The European Union’s Emissions Trading System (EU ETS) was established in 2005 and includes over 11,000 installations across the European Economic Area, covering around 40% of Europe’s greenhouse gas (GHG) emissions. The EU ETS is a “cap and trade” system, meaning that a cap determines the total amount of greenhouse gases that companies can emit. Under the annually shrinking cap, companies receive or buy emission allowances which they can trade as needed.
Since the beginning, the EU ETS has suffered from a surplus of emission allowances which has led to a price too low to spur a climate-friendly transformation.
The main causes for the insufficient price signal have been an unambitious overall target, the 2008 economic crisis, and the inflow of international credits. Following measures to limit the oversupply and the agreement of a higher EU 2030 climate target, prices reached new record levels in 2021. Despite having started to provide a meaningful price signal, the EU ETS is still at risk of oversupply and prices have not yet reached levels compatible with the Paris Agreement.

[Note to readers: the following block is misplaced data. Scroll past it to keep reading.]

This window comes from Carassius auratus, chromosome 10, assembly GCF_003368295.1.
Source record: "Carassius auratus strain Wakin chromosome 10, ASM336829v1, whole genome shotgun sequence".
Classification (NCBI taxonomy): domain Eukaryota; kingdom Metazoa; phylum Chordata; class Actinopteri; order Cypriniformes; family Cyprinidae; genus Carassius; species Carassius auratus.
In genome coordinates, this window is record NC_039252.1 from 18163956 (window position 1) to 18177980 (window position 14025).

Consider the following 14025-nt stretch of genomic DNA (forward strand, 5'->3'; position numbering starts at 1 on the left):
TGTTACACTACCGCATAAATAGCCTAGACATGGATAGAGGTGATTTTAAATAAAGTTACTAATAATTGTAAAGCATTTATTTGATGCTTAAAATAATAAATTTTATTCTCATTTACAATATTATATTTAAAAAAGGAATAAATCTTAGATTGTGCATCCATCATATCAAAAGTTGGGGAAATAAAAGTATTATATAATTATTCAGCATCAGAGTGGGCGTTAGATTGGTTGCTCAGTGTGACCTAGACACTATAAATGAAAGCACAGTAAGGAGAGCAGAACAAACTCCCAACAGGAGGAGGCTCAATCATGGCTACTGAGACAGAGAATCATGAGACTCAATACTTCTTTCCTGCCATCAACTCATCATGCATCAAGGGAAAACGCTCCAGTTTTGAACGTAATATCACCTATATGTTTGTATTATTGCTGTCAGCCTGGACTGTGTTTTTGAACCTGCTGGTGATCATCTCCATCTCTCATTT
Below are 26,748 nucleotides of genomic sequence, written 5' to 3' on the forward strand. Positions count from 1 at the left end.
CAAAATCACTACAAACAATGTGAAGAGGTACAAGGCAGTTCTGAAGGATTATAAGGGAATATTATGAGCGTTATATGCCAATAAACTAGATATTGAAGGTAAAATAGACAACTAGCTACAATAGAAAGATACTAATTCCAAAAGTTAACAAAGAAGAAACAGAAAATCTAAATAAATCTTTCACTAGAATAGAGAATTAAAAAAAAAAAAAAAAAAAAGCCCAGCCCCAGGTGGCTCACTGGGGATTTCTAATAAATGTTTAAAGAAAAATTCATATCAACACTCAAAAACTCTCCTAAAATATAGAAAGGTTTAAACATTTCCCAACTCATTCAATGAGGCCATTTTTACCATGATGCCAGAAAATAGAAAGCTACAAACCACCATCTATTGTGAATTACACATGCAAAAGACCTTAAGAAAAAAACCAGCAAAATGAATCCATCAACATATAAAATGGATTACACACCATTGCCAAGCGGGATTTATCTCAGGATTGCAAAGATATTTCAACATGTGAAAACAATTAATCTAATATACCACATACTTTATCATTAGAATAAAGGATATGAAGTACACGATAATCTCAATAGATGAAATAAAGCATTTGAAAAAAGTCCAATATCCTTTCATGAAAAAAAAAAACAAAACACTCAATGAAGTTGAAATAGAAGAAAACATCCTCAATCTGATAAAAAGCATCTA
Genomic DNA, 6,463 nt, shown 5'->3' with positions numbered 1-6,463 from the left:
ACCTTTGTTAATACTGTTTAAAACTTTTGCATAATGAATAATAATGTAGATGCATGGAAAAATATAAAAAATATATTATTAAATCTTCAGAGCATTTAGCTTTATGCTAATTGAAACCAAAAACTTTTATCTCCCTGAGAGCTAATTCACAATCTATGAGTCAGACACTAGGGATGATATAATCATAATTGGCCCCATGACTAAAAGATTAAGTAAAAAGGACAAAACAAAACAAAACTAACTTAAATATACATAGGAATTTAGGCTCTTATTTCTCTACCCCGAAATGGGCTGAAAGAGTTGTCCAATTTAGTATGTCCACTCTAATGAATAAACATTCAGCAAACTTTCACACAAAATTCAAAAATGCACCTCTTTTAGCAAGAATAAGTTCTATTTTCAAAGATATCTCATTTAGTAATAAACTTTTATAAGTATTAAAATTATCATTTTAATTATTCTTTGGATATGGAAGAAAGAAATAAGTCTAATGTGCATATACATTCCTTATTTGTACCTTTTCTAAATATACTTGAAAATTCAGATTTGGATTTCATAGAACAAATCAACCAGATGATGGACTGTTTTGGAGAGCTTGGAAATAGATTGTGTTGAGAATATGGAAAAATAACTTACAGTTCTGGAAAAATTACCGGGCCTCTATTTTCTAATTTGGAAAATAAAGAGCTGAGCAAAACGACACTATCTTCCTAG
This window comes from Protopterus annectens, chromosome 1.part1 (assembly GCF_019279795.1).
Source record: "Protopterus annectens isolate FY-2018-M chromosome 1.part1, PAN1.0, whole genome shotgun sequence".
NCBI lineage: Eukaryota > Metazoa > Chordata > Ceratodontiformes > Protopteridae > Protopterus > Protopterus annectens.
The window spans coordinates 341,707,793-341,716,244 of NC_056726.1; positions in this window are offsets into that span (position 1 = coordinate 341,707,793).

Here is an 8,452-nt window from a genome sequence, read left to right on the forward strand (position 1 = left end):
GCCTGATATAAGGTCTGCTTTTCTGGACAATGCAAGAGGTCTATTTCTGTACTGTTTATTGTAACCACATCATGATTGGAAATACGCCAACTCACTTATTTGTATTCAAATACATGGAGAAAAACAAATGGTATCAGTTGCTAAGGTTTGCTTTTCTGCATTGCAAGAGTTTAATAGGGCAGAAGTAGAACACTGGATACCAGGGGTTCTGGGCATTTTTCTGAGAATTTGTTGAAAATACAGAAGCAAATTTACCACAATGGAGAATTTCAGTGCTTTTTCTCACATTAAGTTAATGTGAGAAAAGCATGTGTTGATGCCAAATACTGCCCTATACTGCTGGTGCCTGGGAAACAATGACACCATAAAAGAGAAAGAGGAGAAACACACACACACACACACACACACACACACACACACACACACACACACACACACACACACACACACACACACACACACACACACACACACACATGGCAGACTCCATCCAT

The EU ETS Market Stability Reserve (MSR) absorbs excess allowances off the market and has helped to deal with the past surplus. However, the MSR is currently not fit for purpose to deal with sudden shocks or future surplus.
Moreover, companies that are supposed to pay for their pollution make profits from the EU ETS as a result of the free allocation of emission allowances (see section “Decarbonising European industry”).
The EU ETS will be revised starting in 2021 as part of the EU Green Deal. Carbon Market Watch calls for a steeper emission reduction path, a strengthening of the market stability reserve and an end to free allocation of pollution permits. Furthermore, a one-off reduction of allowances is necessary to ensure that the cap better reflects real emission levels. All auctioning revenues from the EU ETS should be earmarked to deliver further climate action, industrial innovation, just transition and international climate finance.
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